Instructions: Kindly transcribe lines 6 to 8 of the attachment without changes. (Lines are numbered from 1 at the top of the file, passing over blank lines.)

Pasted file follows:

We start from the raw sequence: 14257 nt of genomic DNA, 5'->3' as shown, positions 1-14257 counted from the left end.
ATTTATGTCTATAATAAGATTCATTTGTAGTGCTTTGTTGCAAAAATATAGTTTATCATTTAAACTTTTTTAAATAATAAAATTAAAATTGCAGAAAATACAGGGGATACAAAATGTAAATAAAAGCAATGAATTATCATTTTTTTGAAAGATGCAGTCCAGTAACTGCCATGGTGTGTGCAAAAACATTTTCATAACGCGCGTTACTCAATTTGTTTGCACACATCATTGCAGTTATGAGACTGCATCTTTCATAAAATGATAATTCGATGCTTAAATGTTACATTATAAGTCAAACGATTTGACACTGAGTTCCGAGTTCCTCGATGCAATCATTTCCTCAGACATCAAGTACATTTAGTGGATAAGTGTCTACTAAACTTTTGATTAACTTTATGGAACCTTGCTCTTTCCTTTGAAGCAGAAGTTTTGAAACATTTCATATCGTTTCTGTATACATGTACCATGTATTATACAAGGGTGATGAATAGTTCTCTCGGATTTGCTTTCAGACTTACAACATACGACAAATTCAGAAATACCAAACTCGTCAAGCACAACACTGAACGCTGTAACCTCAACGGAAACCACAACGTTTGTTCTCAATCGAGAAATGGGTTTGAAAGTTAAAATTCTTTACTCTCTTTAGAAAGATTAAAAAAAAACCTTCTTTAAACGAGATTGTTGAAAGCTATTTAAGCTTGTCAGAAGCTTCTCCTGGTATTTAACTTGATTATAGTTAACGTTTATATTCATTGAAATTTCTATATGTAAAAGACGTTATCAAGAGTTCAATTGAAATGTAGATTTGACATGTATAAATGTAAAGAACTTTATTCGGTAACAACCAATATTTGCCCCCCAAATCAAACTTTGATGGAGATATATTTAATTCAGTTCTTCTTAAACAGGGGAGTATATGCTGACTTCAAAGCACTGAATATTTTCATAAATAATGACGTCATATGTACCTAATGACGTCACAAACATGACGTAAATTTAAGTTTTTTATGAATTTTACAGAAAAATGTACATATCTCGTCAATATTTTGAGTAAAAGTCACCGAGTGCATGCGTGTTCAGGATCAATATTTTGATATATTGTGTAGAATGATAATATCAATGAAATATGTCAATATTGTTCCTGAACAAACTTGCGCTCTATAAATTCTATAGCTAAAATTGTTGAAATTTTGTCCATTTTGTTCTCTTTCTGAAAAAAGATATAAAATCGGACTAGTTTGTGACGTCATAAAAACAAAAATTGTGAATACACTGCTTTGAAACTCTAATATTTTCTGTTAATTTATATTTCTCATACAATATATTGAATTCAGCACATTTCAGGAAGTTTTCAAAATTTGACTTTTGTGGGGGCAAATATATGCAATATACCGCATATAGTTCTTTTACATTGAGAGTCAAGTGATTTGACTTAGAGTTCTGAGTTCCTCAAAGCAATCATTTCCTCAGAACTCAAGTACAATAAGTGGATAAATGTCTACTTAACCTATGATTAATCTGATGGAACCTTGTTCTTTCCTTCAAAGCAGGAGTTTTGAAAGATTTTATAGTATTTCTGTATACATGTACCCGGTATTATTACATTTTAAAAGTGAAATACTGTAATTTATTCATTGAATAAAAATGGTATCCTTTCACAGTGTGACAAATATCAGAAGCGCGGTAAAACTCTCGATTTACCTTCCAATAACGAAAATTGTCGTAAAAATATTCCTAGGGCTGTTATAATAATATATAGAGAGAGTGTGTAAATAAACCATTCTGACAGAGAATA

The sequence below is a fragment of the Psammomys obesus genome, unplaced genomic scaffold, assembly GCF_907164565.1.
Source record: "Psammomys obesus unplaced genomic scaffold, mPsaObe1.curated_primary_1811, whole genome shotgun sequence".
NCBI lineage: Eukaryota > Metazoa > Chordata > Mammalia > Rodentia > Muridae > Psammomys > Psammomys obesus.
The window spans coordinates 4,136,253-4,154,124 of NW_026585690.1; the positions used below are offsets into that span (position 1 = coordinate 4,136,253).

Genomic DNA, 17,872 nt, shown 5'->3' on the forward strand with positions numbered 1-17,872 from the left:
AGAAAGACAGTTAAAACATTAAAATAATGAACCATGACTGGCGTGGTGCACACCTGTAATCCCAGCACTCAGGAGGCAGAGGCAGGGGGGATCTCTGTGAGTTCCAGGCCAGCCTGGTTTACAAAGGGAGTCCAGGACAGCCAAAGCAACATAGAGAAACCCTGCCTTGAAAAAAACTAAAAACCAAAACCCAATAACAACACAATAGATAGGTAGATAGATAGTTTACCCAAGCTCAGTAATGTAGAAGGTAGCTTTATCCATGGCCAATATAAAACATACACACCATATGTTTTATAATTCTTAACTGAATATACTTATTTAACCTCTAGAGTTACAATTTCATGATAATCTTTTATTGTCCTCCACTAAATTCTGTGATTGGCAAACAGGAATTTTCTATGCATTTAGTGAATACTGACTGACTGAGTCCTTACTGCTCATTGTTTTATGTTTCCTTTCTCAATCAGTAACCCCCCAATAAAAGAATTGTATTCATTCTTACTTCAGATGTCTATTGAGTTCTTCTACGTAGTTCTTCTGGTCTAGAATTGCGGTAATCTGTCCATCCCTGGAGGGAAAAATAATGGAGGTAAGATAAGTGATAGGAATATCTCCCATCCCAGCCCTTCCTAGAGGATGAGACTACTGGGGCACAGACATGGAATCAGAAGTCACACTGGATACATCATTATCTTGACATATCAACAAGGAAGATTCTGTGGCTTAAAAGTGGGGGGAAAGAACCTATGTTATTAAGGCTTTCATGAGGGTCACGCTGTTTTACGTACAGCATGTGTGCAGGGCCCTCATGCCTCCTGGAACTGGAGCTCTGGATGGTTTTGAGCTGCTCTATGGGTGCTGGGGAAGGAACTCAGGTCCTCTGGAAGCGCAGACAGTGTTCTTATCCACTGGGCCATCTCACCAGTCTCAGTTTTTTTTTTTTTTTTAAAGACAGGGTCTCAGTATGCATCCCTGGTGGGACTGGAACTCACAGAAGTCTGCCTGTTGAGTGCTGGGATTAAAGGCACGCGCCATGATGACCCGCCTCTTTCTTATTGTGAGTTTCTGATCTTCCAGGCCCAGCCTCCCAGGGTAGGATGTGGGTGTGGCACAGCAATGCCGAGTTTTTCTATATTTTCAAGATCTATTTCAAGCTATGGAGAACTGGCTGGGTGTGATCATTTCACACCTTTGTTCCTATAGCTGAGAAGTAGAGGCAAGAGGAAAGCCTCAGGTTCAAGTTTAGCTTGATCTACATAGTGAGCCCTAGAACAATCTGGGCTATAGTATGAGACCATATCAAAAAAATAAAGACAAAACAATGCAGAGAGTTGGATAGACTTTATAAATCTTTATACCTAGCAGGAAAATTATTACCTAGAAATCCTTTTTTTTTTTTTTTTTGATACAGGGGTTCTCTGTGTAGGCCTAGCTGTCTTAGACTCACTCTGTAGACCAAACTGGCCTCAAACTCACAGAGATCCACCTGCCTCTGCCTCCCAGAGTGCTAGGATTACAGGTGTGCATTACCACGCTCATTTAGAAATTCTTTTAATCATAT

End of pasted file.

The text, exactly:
The window spans coordinates 4,136,253-4,154,124 of NW_026585690.1; the positions used below are offsets into that span (position 1 = coordinate 4,136,253).

Genomic DNA, 17,872 nt, shown 5'->3' on the forward strand with positions numbered 1-17,872 from the left:
AGAAAGACAGTTAAAACATTAAAATAATGAACCATGACTGGCGTGGTGCACACCTGTAATCCCAGCACTCAGGAGGCAGAGGCAGGGGGGATCTCTGTGAGTTCCAGGCCAGCCTGGTTTACAAAGGGAGTCCAGGACAGCCAAAGCAACATAGAGAAACCCTGCCTTGAAAAAAACTAAAAACCAAAACCCAATAACAACACAATAGATAGGTAGATAGATAGTTTACCCAAGCTCAGTAATGTAGAAGGTAGCTTTATCCATGGCCAATATAAAACATACACACCATATGTTTTATAATTCTTAACTGAATATACTTATTTAACCTCTAGAGTTACAATTTCATGATAATCTTTTATTGTCCTCCACTAAATTCTGTGATTGGCAAACAGGAATTTTCTATGCATTTAGTGAATACTGACTGACTGAGTCCTTACTGCTCATTGTTTTATGTTTCCTTTCTCAATCAGTAACCCCCCAATAAAAGAATTGTATTCATTCTTACTTCAGATGTCTATTGAGTTCTTCTACGTAGTTCTTCTGGTCTAGAATTGCGGTAATCTGTCCATCCCTGGAGGGAAAAATAATGGAGGTAAGATAAGTGATAGGAATATCTCCCATCCCAGCCCTTCCTAGAGGATGAGACTACTGGGGCACAGACATGGAATCAGAAGTCACACTGGATACATCATTATCTTGACATATCAACAAGGAAGATTCTGTGGCTTAAAAGTGGGGGGAAAGAACCTATGTTATTAAGGCTTTCATGAGGGTCACGCTGTTTTACGTACAGCATGTGTGCAGGGCCCTCATGCCTCCTGGAACTGGAGCTCTGGATGGTTTTGAGCTGCTCTATGGGTGCTGGGGAAGGAACTCAGGTCCTCTGGAAGCGCAGACAGTGTTCTTATCCACTGGGCCATCTCACCAGTCTCAGTTTTTTTTTTTTTTTTAAAGACAGGGTCTCAGTATGCATCCCTGGTGGGACTGGAACTCACAGAAGTCTGCCTGTTGAGTGCTGGGATTAAAGGCACGCGCCATGATGACCCGCCTCTTTCTTATTGTGAGTTTCTGATCTTCCAGGCCCAGCCTCCCAGGGTAGGATGTGGGTGTGGCACAGCAATGCCGAGTTTTTCTATATTTTCAAGATCTATTTCAAGCTATGGAGAACTGGCTGGGTGTGATCATTTCACACCTTTGTTCCTATAGCTGAGAAGTAGAGGCAAGAGGAAAGCCTCAGGTTCAAGTTTAGCTTGATCTACATAGTGAGCCCTAGAACAATCTGGGCTATAGTATGAGACCATATCAAAAAAATAAAGACAAAACAATGCAGAGAGTTGGATAGACTTTATAAATCTTTATACCTAGCAGGAAAATTATTACCTAGAAATCCTTTTTTTTTTTTTTTTTGATACAGGGGTTCTCTGTGTAGGCCTAGCTGTCTTAGACTCACTCTGTAGACCAAACTGGCCTCAAACTCACAGAGATCCACCTGCCTCTGCCTCCCAGAGTGCTAGGATTACAGGTGTGCATTACCACGCTCATTTAGAAATTCTTTTAATCATAT